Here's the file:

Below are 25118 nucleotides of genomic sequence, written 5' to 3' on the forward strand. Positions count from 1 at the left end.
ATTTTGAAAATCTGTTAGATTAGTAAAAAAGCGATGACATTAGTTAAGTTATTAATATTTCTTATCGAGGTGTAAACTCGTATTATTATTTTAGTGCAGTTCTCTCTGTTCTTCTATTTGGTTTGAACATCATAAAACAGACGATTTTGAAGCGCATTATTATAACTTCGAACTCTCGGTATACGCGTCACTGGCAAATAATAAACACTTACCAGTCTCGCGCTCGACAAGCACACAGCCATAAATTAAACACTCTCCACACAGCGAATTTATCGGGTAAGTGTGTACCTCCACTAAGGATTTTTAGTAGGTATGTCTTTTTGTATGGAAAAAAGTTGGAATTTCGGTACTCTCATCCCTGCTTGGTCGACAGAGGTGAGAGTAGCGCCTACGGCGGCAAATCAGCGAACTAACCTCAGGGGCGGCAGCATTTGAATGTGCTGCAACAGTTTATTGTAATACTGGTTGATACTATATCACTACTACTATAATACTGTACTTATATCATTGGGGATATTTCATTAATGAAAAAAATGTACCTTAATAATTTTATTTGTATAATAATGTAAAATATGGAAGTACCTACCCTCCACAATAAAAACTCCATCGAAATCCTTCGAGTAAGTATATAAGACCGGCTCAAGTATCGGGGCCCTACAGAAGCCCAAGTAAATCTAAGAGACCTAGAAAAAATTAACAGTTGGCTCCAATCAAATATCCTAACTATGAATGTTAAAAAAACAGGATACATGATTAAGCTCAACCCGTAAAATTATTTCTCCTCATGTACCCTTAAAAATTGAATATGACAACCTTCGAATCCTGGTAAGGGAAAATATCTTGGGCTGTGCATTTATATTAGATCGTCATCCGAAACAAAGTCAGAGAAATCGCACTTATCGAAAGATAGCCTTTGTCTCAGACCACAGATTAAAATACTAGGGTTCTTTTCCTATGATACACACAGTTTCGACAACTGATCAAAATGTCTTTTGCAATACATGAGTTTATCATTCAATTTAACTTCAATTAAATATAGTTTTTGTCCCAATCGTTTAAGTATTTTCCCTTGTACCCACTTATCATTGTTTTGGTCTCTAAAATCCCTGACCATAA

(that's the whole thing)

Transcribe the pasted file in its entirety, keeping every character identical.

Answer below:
Below are 25118 nucleotides of genomic sequence, written 5' to 3' on the forward strand. Positions count from 1 at the left end.
ATTTTGAAAATCTGTTAGATTAGTAAAAAAGCGATGACATTAGTTAAGTTATTAATATTTCTTATCGAGGTGTAAACTCGTATTATTATTTTAGTGCAGTTCTCTCTGTTCTTCTATTTGGTTTGAACATCATAAAACAGACGATTTTGAAGCGCATTATTATAACTTCGAACTCTCGGTATACGCGTCACTGGCAAATAATAAACACTTACCAGTCTCGCGCTCGACAAGCACACAGCCATAAATTAAACACTCTCCACACAGCGAATTTATCGGGTAAGTGTGTACCTCCACTAAGGATTTTTAGTAGGTATGTCTTTTTGTATGGAAAAAAGTTGGAATTTCGGTACTCTCATCCCTGCTTGGTCGACAGAGGTGAGAGTAGCGCCTACGGCGGCAAATCAGCGAACTAACCTCAGGGGCGGCAGCATTTGAATGTGCTGCAACAGTTTATTGTAATACTGGTTGATACTATATCACTACTACTATAATACTGTACTTATATCATTGGGGATATTTCATTAATGAAAAAAATGTACCTTAATAATTTTATTTGTATAATAATGTAAAATATGGAAGTACCTACCCTCCACAATAAAAACTCCATCGAAATCCTTCGAGTAAGTATATAAGACCGGCTCAAGTATCGGGGCCCTACAGAAGCCCAAGTAAATCTAAGAGACCTAGAAAAAATTAACAGTTGGCTCCAATCAAATATCCTAACTATGAATGTTAAAAAAACAGGATACATGATTAAGCTCAACCCGTAAAATTATTTCTCCTCATGTACCCTTAAAAATTGAATATGACAACCTTCGAATCCTGGTAAGGGAAAATATCTTGGGCTGTGCATTTATATTAGATCGTCATCCGAAACAAAGTCAGAGAAATCGCACTTATCGAAAGATAGCCTTTGTCTCAGACCACAGATTAAAATACTAGGGTTCTTTTCCTATGATACACACAGTTTCGACAACTGATCAAAATGTCTTTTGCAATACATGAGTTTATCATTCAATTTAACTTCAATTAAATATAGTTTTTGTCCCAATCGTTTAAGTATTTTCCCTTGTACCCACTTATCATTGTTTTGGTCTCTAAAATCCCTGACCATAA